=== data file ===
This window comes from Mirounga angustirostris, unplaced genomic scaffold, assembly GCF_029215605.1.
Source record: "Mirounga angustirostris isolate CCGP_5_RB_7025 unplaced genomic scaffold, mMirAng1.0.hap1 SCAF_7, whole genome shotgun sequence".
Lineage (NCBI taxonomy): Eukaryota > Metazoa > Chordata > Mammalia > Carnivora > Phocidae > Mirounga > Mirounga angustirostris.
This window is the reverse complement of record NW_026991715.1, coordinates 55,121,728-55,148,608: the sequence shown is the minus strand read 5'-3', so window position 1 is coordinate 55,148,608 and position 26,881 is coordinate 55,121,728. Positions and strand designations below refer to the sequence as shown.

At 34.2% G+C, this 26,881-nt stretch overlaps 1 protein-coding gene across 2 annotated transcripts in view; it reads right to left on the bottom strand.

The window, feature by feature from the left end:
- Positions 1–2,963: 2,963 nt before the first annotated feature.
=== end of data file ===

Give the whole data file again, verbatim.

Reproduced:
This window comes from Mirounga angustirostris, unplaced genomic scaffold, assembly GCF_029215605.1.
Source record: "Mirounga angustirostris isolate CCGP_5_RB_7025 unplaced genomic scaffold, mMirAng1.0.hap1 SCAF_7, whole genome shotgun sequence".
Lineage (NCBI taxonomy): Eukaryota > Metazoa > Chordata > Mammalia > Carnivora > Phocidae > Mirounga > Mirounga angustirostris.
This window is the reverse complement of record NW_026991715.1, coordinates 55,121,728-55,148,608: the sequence shown is the minus strand read 5'-3', so window position 1 is coordinate 55,148,608 and position 26,881 is coordinate 55,121,728. Positions and strand designations below refer to the sequence as shown.

At 34.2% G+C, this 26,881-nt stretch overlaps 1 protein-coding gene across 2 annotated transcripts in view; it reads right to left on the bottom strand.

The window, feature by feature from the left end:
- Positions 1–2,963: 2,963 nt before the first annotated feature.